Ariel McRae’s husband makes her sparkle more than a gigantic diamond ever could. Sadly, not everyone seems to agree. In a powerful Facebook post that has gone viral, the 22-year-old from Martin, Tennessee, explained what happened when she went ring shopping with her then-fiancé, Quinn McRae.
“I wasn’t even thinking about rings, I just wanted to marry my best friend, but he wouldn’t have it. He scraped up just enough money to buy me two matching rings from Pandora. That’s what sits on my ring finger, and I am so in love with them,” Ariel began in her lengthy November 26 post. But as the giddy couple were purchasing the $130 sterling silver and cubic zirconia jewelry set, an unknowing sales associate made a remark that left Quinn visibly shaken. “She said, ‘Ya’ll can you believe that some men get these as engagement rings? How pathetic,’” Ariel recalled. “When she said that I watched my now husband’s face fall. He already felt bad because he couldn’t afford the pear-shaped set that so obviously had my heart and covered my Pinterest page. He already felt like a failure, asking me again and again, ‘Are you sure you’ll be happy with these?’”
The University of Tennessee student went on to explain that she would have married Quinn, 22, if he had popped the question with a 25-cent ring from a gum-ball machine. “When did our nation fall so far to think the only way a man can truly love a woman is if he buys her a $3,000-+ jewelry and makes a public decree of his affection with said flashy ring?” she asked. “Why do material possessions equate love??”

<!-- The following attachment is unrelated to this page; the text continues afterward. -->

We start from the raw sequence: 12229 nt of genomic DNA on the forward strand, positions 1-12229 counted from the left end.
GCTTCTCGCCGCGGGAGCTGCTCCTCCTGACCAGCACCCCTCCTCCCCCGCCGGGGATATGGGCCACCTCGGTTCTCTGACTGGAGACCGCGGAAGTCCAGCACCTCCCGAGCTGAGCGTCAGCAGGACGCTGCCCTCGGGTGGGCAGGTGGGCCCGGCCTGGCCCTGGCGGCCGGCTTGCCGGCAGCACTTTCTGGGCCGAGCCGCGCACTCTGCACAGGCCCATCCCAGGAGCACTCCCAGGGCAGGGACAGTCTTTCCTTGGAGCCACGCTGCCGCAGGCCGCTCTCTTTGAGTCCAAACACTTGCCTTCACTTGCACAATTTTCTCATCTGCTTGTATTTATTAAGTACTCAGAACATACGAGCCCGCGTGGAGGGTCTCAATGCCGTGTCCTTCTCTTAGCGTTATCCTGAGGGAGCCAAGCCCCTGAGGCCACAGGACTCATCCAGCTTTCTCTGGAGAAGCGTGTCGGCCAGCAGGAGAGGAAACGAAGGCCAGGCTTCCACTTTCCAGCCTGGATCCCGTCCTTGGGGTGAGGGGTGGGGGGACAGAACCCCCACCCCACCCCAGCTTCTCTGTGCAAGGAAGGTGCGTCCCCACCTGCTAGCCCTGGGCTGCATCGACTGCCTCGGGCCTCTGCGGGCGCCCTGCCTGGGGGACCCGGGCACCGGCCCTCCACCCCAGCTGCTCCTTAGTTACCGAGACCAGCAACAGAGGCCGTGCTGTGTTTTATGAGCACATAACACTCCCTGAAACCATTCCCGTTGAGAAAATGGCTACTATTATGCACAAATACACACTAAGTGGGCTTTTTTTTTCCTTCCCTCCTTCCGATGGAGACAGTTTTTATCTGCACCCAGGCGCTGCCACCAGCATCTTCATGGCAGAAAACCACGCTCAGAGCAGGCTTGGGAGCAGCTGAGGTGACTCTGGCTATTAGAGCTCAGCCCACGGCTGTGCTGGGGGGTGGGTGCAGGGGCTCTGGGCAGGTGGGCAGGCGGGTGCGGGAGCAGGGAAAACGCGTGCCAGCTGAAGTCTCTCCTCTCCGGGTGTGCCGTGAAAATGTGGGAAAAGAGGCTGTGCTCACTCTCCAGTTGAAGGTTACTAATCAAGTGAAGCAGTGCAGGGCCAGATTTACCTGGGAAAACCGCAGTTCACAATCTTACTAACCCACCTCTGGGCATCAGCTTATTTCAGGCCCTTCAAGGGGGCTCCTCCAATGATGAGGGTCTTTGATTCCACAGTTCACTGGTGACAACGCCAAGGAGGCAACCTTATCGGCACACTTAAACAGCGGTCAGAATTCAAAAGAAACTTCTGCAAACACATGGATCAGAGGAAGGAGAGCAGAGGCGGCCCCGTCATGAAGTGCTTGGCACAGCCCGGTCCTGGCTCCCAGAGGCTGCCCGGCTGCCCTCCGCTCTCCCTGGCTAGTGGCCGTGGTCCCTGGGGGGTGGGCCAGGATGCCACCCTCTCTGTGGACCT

Ariel’s inspiring message received 250,000 likes and more than 71,000 shares after it was posted to the Love What Matters Facebook page.
“I don’t think people obsess over big rings because they are insecure. I mean, diamonds are beautiful,” Ariel tells Us Weekly. “I think the problem comes into play when people expect their significant other to buy them a huge ring before they will say yes to marrying them. Marriage is not supposed to be contingent on how big of a ring they can buy you. It should always be about love. The ring is just a bonus. It is an outward symbol of the love two people share, and that’s it! Somehow we have turned it into a competition or shame game, and that isn’t OK.”
Though Ariel knew she would marry Quinn since the day she met him two years ago — the pair made it official in a courthouse ceremony on November 18. “Don’t let your love of diamonds or fear of other people’s opinions be bigger than the love between you and your partner,” she tells Us. “You could be letting a ring, price tag or misguided judgements cast a shadow on your happiness.”
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